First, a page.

Irish Snooker

Irish Scene: Hogan Back in Business

The 2012/13 Irish Senior amateur season got under way over the weekend as David Hogan returned to these shores with victory in Carlow.

The 24 year-old topped the Irish rankings in 2011, ensuring his return to the professional circuit but the Nenagh man endured a nightmare first half to the last campaign and chose not to enter any of the pro tournaments after the New Year.

However, Hogan wasted little time in finding his feet again on home soil as he destroyed most of his opposition at the Ivy Rooms to grab an early lead at the top of the ranking list.

Under the new round-robin format that is being tested in some ranking events this season, the 2009 European champion topped his group to the loss of only one frame before whitewashing namesake Douglas Hogan to reach the last 16.

Back-to-back victories over former National champions Colm Gilcreest and Davy Morris brought Hogan to the semi-finals, where he wasted little time in hammering Phil Arnold 4-0.

In the final, Hogan saw off the challenge of teenager Josh Boileau 5-1 to claim the first trophy of the season.

17 year-old Boileau himself excelled to reach his maiden Senior final with impressive 4-3 triumphs over Roberts Redmond and Murphy.

Boileau had earlier knocked out SnookerHQ‘s Johnny ‘Sniper’ Williams, who returns once again this season to offer his insight into each event…

“Going into this tournament I felt very confident. I was playing well in practice, scoring heavy and had practice with quality players each day of the week coming up to the comp so I felt sharp. All of that went out the window, though, when I got to Carlow. The groups were a good idea but the length of time it took to run them was a disaster. Any confidence or momentum I had going in that day evaporated.

“I played my first group game at 2pm – each match was best of two frames. I didn’t play my second until 3.30 and my third was at 6.30, so three hours waiting for my game just killed me mentally. I finished my five-man group at 8pm, a whole six hours after it started! For me, this was a shambles. I understand people wanted change, but we wanted a change for the better and for me this just didn’t work. Hopefully the association will learn from this. The tournament went on until 1am on the opening night which I think is a disgrace.

“Another thing that annoyed me was the fact that they played many last 32 matches and last 16 matches hours before groups were finished. They should have finished the groups first and then played all the last 32 together. Some lads were at home in bed by 7 while some of us were finishing off our groups.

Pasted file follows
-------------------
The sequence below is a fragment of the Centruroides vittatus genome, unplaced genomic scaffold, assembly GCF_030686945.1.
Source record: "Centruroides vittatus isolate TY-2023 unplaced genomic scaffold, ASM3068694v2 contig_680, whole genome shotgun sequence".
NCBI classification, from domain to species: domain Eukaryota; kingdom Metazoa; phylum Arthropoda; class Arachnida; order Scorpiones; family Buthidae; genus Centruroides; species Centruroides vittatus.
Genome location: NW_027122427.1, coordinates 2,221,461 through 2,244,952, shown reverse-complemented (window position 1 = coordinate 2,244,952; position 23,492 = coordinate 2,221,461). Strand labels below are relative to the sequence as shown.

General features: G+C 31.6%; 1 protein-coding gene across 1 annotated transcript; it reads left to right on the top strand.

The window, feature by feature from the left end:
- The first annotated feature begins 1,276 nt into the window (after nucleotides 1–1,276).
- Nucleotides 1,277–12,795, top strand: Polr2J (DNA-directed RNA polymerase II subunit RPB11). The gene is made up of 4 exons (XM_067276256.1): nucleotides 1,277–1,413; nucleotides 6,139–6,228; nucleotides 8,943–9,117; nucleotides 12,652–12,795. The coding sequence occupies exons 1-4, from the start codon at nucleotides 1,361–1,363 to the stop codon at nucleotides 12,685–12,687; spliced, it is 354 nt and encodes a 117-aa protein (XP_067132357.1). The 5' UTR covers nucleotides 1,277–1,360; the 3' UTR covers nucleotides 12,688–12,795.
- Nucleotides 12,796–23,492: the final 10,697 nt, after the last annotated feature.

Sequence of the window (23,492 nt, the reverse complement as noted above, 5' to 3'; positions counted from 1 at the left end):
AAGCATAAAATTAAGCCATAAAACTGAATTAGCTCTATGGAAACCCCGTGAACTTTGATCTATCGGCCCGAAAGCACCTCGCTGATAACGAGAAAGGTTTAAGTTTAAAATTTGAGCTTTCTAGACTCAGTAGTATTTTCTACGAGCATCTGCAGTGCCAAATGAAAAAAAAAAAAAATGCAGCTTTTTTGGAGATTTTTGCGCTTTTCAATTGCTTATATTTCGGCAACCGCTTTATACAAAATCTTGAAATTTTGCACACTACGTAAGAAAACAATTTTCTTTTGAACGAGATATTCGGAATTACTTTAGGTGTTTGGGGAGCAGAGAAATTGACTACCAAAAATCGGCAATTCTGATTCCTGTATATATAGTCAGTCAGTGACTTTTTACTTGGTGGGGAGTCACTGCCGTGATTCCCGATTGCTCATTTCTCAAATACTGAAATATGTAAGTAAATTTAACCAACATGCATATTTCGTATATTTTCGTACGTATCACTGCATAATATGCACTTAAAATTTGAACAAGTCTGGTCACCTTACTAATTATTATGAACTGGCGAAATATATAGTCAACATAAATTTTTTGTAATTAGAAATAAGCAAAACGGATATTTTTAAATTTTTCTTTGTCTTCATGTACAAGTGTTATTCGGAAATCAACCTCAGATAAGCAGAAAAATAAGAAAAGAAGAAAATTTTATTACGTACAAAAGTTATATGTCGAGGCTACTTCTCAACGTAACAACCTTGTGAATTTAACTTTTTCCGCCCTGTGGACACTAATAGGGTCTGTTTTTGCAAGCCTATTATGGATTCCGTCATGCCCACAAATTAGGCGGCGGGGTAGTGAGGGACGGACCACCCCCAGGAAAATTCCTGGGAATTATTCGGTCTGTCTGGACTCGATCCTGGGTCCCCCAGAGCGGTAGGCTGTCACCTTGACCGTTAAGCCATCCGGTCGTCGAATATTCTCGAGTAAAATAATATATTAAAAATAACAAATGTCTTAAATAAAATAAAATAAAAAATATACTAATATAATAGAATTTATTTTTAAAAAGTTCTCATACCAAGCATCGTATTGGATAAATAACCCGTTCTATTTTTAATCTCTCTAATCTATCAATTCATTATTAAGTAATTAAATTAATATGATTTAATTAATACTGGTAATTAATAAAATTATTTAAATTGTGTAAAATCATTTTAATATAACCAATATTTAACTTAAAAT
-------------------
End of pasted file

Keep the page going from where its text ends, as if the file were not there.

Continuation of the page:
“Even though I played badly all day I topped my group. I then drew the short straw and played a very in-form Josh Bolieau. I had my chances in every frame but my cue action and confidence had just left me, I was mentally drained. That’s taking nothing away from Josh because he had his best ever tournament and was obviously in form to make his first ever senior ranking final.

“The two main men of the weekend were no doubt the two finalists. With David Hogan you know what you’re going to get – great safety play, hard match player and a heavy scorer who tries his heart out in every match. He adapted very well after coming from the Main Tour and showed his class over the weekend.

Josh on the other hand is turning into the new wonder kid, something that people have expected off him this season as he is a very talented youngster. I play with him often in Maynooth and his all-round game is just very strong. I have no doubts he is going to be at the top of the Senior rankings for many years to come. He has a great cue action and a great temperament. It’s a fantastic achievement for him making his first Senior final and I’m sure it’s only a matter of time before he wraps up his first senior title.

“The next competition is in Letterkenny as far as I know. It’s a double elimination and I just hope it runs a lot smoother than it did in Carlow.”

Rankings after Event 1

1. David Hogan – 150
2. Josh Boileau- 120
3. Phil Arnold – 100
= Robert Murphy – 100
5. John Torpey – 80
=  Davy Morris – 80
=  Robert Redmond – 80
=  Jason Devaney – 80

No Comments

  1. There were not enough tables in the Ivy Rooms for this format. About half the groups had 5 players (20 frames) and half had 4 (12 frames) + 5 or so play off frames = 153 frames. With a normal knockout, the average match would be 3-1 giving 4 * 32 = 128 frames. So more frames have to be played with this group format. Also consider the matches are generally more hard fought than a lot of best of 5s with every frame counting and this format was certain to drag out. Look at it another way, 3 sessions of 12 + 12 + 8, 10am 12am and 2pm should see the last 32 start around 4pm and last 16 at 6pm and everyone out at 9pm latest. I started playing D Hogan last 32 at 9.30pm. I think both of us were a bit fed up as the highest break was about 20 (mine was 6 I think). Had more than enough by the time setting off home around 10.30pm and not surprised it went on to 1am. I think the format can work but you need twice as many tables, too much waiting around for a table. I do think the early starters should get to split early, only fair.

  2. Can’t remember a table number higher than 12 but could be wrong on that. D

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